Cole Miller believes his upcoming opponent is still improving as a fighter. | Photo: Dave Mandel/Sherdog.com
As he prepares to face Max Holloway at UFC Fight Night in Broomfield, Colo., on Feb. 14, Cole Miller hasn’t spent much time studying his foe’s loss to Conor McGregor.
The featherweight division’s current No. 1 contender was the last person to defeat Holloway, earning a clear-cut unanimous verdict at UFC Fight Night “Shogun vs. Sonnen” in August 2013. Despite tearing his ACL in the second round, McGregor swept the scorecards against the 23-year-old Hawaiian, shifting from punches and kicks early to takedowns and top control late to cruise to victory.
Miller, however, doesn’t have any designs on following the “Notorious” Irishman’s path to victory.
“I don’t really like to watch that fight because the fights I’ve seen of Holloway since... he’s not the same fighter,” Miller said during an appearance on the Sherdog Radio Network’s “Beatdown” show. “He grew a lot in the past year and a half. Having that activity…he’s fought four times in 2014, all finishes. He’s shown a lot of Octagon comfort, a lot of composure and he looks a lot better since that fight with Conor. Not that Conor made him look bad, but I think you see a different maturity level overall.
“Especially at the age he is, he’s gonna be one of those guys that gets better real quick if he can stay healthy.”
Indeed, Holloway had a successful 2014 campaign, earning victories over Will Chope, Andre Fili, Clay Collard and Akira Corassani. Perhaps more impressively, the featherweight known as “Blessed” was able to finish each of his opponents inside the distance. Holloway already has 10 Octagon appearances under his belt at a relatively young age, and his only defeats have come to some of the division’s upper-echelon talent: McGregor, Dennis Bermudez and Dustin Poirier.
The loss to Poirier via first-round triangle armbar came in Holloway’s Octagon debut, a trial-by-fire welcome to the world’s top MMA organization. It remains the only time he has been finished in his pro career. Holloway’s durability, in addition to his progression as a fighter, has impressed Miller.
“I think this is going to have some ramifications as far as the rankings are concerned in the featherweight division,” Miller said.
“He’s only been finished one time. He’s only been beat by two guys. I think he’s only been beat by two guys; that fight with Bermudez was very close.”
While Holloway already had his chance against McGregor, Miller’s opportunity to face the Irishman vanished when the American Top Team product suffered a thumb injury ahead of their scheduled meeting at UFC Fight Night in Dublin this past June. Now, McGregor is challenging for UFC gold, while Miller is simply trying to make a dent in the featherweight rankings.
“Mangrinho” hasn’t competed since January 15, 2014, when he submitted Sam Sicilia with a rear-naked choke 1:54 into the second round at UFC Fight Night “Rockhold vs. Philippou.” The Augusta, Ga., native has won three of his last four overall, with a controversial loss against Manny Gamburyan his only setback during that period. A good showing against McGregor could have served as a launching point, but Miller sees plenty of potential in his current foe, as well.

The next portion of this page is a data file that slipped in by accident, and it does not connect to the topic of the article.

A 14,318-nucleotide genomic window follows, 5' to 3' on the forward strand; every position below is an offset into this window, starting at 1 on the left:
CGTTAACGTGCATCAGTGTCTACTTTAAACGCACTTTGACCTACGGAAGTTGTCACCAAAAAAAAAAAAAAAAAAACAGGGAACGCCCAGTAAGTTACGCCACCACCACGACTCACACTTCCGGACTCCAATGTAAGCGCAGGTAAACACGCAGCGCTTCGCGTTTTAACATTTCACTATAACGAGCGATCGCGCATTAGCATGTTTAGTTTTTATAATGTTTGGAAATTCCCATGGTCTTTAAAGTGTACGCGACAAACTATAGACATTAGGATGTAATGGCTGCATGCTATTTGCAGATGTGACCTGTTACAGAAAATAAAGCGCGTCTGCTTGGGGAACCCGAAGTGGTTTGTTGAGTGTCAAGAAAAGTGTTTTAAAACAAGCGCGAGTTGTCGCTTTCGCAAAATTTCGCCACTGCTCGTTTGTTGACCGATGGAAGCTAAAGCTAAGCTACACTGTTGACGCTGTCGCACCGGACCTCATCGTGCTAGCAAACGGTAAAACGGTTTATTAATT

“It kind of sucks, doesn’t it? I feel that with the way I fight and my style I can give some problems for McGregor. That’s the way it is,” Miller said. “I’m surprised I’m not fighting on the prelims, to be honest with you. When somebody takes a year off with their name not being in the limelight so much, it makes you take a little bit of a back seat. But I think that I’ve shown over the past eight years that I bring a high level skill set, and they see a guy in Holloway that could very well be the future of the sport being as young as he is -- he’s packing a high skill set. This is a fight for the fans, and one they felt obligated to make for the fans.”
Miller could have fought Holloway on the same night McGregor dismantled Dennis Siver to earn the No. 1 contender’s spot. However, the thought of competing in Boston was none too appealing based on his own experience against Gamburyan in August 2013, when it appeared Miller could have finished his foe in the opening frame but the bout was allowed to continue.
That, along with Cathal Pendred’s controversial win over Sean Spencer on Jan. 18, makes Miller feel justified in waiting just a little bit longer to get back into the Octagon.
“They actually asked me to fight Holloway on the Boston card, and I declined it because I wasn’t interested in fighting in Massachusetts. Why? Because in my past experience what I felt was poor judging and officiating from that state,” he said. “Look what happened to that guy [Spencer]. You saw it again, just another horrible call.”
The delay figures to be worth it. In Miller’s mind, his matchup with Holloway on Feb. 14 might as well be the evening’s main event.
“I think if you’re a big fight fan you probably feel the same way,” he said. “You’re gonna see two guys that are gonna go in there and have a track record for bringing it every time.”